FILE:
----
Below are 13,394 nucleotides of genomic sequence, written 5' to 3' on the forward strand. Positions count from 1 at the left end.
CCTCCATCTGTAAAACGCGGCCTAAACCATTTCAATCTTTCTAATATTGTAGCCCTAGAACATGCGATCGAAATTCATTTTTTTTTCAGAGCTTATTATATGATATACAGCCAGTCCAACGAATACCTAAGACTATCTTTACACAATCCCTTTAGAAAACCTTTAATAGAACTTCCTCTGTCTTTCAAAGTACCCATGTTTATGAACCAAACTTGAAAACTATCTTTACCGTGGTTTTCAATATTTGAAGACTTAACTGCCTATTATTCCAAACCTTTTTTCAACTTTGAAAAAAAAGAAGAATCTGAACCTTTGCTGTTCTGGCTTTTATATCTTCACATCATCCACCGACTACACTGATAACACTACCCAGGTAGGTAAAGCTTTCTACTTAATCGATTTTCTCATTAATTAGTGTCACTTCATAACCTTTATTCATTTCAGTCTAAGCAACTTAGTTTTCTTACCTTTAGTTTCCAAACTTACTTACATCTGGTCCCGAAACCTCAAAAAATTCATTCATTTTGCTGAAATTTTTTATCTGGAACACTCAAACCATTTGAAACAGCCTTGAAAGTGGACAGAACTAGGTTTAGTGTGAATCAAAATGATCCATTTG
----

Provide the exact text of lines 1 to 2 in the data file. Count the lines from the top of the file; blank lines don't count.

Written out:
Below are 13,394 nucleotides of genomic sequence, written 5' to 3' on the forward strand. Positions count from 1 at the left end.
CCTCCATCTGTAAAACGCGGCCTAAACCATTTCAATCTTTCTAATATTGTAGCCCTAGAACATGCGATCGAAATTCATTTTTTTTTCAGAGCTTATTATATGATATACAGCCAGTCCAACGAATACCTAAGACTATCTTTACACAATCCCTTTAGAAAACCTTTAATAGAACTTCCTCTGTCTTTCAAAGTACCCATGTTTATGAACCAAACTTGAAAACTATCTTTACCGTGGTTTTCAATATTTGAAGACTTAACTGCCTATTATTCCAAACCTTTTTTCAACTTTGAAAAAAAAGAAGAATCTGAACCTTTGCTGTTCTGGCTTTTATATCTTCACATCATCCACCGACTACACTGATAACACTACCCAGGTAGGTAAAGCTTTCTACTTAATCGATTTTCTCATTAATTAGTGTCACTTCATAACCTTTATTCATTTCAGTCTAAGCAACTTAGTTTTCTTACCTTTAGTTTCCAAACTTACTTACATCTGGTCCCGAAACCTCAAAAAATTCATTCATTTTGCTGAAATTTTTTATCTGGAACACTCAAACCATTTGAAACAGCCTTGAAAGTGGACAGAACTAGGTTTAGTGTGAATCAAAATGATCCATTTG